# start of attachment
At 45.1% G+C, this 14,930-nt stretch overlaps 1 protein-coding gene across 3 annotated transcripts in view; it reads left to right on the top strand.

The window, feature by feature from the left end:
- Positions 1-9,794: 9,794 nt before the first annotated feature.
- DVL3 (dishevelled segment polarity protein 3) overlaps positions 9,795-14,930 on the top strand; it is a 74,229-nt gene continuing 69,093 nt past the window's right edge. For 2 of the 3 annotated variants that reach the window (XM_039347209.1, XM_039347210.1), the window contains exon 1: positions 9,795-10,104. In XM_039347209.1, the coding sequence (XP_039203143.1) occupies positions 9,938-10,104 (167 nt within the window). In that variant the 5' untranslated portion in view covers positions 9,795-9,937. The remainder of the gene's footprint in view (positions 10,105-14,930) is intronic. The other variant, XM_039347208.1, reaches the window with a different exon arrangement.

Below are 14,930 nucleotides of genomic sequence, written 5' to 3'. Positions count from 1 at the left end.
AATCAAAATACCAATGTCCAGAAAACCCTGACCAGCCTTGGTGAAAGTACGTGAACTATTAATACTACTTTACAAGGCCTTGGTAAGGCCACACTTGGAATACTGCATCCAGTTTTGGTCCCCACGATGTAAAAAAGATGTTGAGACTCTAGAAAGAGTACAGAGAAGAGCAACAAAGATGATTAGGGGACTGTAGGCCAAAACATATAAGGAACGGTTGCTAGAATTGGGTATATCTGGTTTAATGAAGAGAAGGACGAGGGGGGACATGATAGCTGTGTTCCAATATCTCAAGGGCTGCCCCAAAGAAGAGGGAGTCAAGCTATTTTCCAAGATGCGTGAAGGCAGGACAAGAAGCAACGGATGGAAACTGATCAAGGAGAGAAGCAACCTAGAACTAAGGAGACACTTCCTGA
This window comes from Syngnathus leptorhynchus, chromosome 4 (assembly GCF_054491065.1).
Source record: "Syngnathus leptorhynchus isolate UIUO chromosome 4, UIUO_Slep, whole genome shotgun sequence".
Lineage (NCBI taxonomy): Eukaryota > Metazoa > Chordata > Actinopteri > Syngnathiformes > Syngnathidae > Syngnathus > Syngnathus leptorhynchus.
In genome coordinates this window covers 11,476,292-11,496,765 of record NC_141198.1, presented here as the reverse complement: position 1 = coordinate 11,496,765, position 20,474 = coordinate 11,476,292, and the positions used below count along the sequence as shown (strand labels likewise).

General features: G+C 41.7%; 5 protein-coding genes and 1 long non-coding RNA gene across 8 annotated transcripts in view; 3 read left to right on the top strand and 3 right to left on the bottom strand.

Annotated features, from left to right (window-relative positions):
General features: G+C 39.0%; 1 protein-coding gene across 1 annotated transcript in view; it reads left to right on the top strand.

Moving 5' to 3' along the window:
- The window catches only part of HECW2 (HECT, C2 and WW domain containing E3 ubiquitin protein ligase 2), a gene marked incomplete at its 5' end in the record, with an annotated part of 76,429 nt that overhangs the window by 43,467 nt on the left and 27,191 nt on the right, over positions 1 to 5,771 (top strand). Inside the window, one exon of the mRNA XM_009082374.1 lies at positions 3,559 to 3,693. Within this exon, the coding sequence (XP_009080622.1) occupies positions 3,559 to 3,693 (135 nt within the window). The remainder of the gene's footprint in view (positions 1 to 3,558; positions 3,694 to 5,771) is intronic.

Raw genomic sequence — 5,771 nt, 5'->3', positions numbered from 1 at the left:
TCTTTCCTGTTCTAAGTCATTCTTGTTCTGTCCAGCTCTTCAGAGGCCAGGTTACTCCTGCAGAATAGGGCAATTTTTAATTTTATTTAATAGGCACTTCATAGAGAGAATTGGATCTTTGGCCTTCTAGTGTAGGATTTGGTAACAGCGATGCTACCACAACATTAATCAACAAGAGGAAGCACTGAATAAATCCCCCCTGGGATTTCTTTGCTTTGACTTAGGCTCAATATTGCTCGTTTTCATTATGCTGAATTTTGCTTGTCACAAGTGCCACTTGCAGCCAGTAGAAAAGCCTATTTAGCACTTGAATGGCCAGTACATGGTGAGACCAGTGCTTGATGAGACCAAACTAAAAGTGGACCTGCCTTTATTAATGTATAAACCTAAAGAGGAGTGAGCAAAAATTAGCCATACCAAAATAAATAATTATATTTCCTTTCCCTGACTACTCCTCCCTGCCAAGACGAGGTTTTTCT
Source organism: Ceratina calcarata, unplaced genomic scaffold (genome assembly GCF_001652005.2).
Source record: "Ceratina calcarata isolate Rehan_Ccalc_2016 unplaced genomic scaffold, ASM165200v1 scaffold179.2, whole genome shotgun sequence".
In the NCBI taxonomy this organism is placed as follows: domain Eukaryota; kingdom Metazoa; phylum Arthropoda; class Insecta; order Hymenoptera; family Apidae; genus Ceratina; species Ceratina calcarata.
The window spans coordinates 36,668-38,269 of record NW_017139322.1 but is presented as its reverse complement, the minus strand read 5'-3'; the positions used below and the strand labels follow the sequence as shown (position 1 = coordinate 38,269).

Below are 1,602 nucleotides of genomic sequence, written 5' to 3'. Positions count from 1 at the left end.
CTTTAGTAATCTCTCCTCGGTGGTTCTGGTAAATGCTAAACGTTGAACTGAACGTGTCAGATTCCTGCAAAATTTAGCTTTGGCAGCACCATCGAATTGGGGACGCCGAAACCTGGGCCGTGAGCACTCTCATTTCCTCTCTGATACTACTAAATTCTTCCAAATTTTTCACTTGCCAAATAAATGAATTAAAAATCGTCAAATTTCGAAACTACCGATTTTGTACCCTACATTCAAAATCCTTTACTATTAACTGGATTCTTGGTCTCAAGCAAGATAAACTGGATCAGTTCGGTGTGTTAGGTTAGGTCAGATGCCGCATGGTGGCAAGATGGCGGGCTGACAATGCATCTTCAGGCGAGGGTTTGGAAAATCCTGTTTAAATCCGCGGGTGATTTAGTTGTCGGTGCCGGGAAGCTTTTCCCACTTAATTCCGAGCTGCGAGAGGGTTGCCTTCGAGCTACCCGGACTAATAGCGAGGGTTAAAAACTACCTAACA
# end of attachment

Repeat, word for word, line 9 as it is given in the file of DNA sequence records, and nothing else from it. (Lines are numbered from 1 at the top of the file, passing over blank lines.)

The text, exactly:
Lineage (NCBI taxonomy): Eukaryota > Metazoa > Chordata > Actinopteri > Syngnathiformes > Syngnathidae > Syngnathus > Syngnathus leptorhynchus.